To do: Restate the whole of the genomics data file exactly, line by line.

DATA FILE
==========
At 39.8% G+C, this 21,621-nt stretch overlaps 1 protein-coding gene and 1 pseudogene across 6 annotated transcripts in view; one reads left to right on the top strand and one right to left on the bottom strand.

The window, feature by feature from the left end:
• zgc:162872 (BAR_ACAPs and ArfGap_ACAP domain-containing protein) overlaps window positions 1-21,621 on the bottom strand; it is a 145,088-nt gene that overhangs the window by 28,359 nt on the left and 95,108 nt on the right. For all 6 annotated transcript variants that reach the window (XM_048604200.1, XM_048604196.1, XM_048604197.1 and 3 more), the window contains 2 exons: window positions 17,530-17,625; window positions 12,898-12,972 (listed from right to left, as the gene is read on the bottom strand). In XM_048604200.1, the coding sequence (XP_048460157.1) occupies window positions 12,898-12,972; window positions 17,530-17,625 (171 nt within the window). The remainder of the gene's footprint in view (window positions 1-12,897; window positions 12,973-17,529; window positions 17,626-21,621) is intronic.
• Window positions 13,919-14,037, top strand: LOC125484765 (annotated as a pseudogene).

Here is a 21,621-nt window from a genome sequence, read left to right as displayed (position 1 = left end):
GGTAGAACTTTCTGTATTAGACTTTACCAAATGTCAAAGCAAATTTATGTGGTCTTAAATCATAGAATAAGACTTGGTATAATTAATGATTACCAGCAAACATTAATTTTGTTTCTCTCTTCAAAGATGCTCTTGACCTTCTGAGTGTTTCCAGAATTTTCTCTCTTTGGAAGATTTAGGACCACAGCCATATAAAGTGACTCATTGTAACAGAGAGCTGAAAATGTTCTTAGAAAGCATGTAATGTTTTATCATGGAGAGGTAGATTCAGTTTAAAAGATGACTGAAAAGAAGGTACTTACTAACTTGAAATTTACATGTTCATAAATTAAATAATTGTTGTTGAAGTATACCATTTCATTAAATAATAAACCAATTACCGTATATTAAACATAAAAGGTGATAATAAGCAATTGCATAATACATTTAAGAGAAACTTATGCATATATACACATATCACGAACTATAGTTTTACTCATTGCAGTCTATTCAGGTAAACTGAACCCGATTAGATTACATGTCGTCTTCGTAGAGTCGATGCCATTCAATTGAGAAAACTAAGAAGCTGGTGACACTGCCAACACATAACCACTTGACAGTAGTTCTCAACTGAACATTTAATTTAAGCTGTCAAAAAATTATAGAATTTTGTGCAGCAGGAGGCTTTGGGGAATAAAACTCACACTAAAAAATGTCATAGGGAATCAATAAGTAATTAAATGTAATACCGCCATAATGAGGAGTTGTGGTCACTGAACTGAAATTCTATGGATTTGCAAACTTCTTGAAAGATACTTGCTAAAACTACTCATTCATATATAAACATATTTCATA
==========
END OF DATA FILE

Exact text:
At 39.8% G+C, this 21,621-nt stretch overlaps 1 protein-coding gene and 1 pseudogene across 6 annotated transcripts in view; one reads left to right on the top strand and one right to left on the bottom strand.

The window, feature by feature from the left end:
• zgc:162872 (BAR_ACAPs and ArfGap_ACAP domain-containing protein) overlaps window positions 1-21,621 on the bottom strand; it is a 145,088-nt gene that overhangs the window by 28,359 nt on the left and 95,108 nt on the right. For all 6 annotated transcript variants that reach the window (XM_048604200.1, XM_048604196.1, XM_048604197.1 and 3 more), the window contains 2 exons: window positions 17,530-17,625; window positions 12,898-12,972 (listed from right to left, as the gene is read on the bottom strand). In XM_048604200.1, the coding sequence (XP_048460157.1) occupies window positions 12,898-12,972; window positions 17,530-17,625 (171 nt within the window). The remainder of the gene's footprint in view (window positions 1-12,897; window positions 12,973-17,529; window positions 17,626-21,621) is intronic.
• Window positions 13,919-14,037, top strand: LOC125484765 (annotated as a pseudogene).

Here is a 21,621-nt window from a genome sequence, read left to right as displayed (position 1 = left end):
GGTAGAACTTTCTGTATTAGACTTTACCAAATGTCAAAGCAAATTTATGTGGTCTTAAATCATAGAATAAGACTTGGTATAATTAATGATTACCAGCAAACATTAATTTTGTTTCTCTCTTCAAAGATGCTCTTGACCTTCTGAGTGTTTCCAGAATTTTCTCTCTTTGGAAGATTTAGGACCACAGCCATATAAAGTGACTCATTGTAACAGAGAGCTGAAAATGTTCTTAGAAAGCATGTAATGTTTTATCATGGAGAGGTAGATTCAGTTTAAAAGATGACTGAAAAGAAGGTACTTACTAACTTGAAATTTACATGTTCATAAATTAAATAATTGTTGTTGAAGTATACCATTTCATTAAATAATAAACCAATTACCGTATATTAAACATAAAAGGTGATAATAAGCAATTGCATAATACATTTAAGAGAAACTTATGCATATATACACATATCACGAACTATAGTTTTACTCATTGCAGTCTATTCAGGTAAACTGAACCCGATTAGATTACATGTCGTCTTCGTAGAGTCGATGCCATTCAATTGAGAAAACTAAGAAGCTGGTGACACTGCCAACACATAACCACTTGACAGTAGTTCTCAACTGAACATTTAATTTAAGCTGTCAAAAAATTATAGAATTTTGTGCAGCAGGAGGCTTTGGGGAATAAAACTCACACTAAAAAATGTCATAGGGAATCAATAAGTAATTAAATGTAATACCGCCATAATGAGGAGTTGTGGTCACTGAACTGAAATTCTATGGATTTGCAAACTTCTTGAAAGATACTTGCTAAAACTACTCATTCATATATAAACATATTTCATA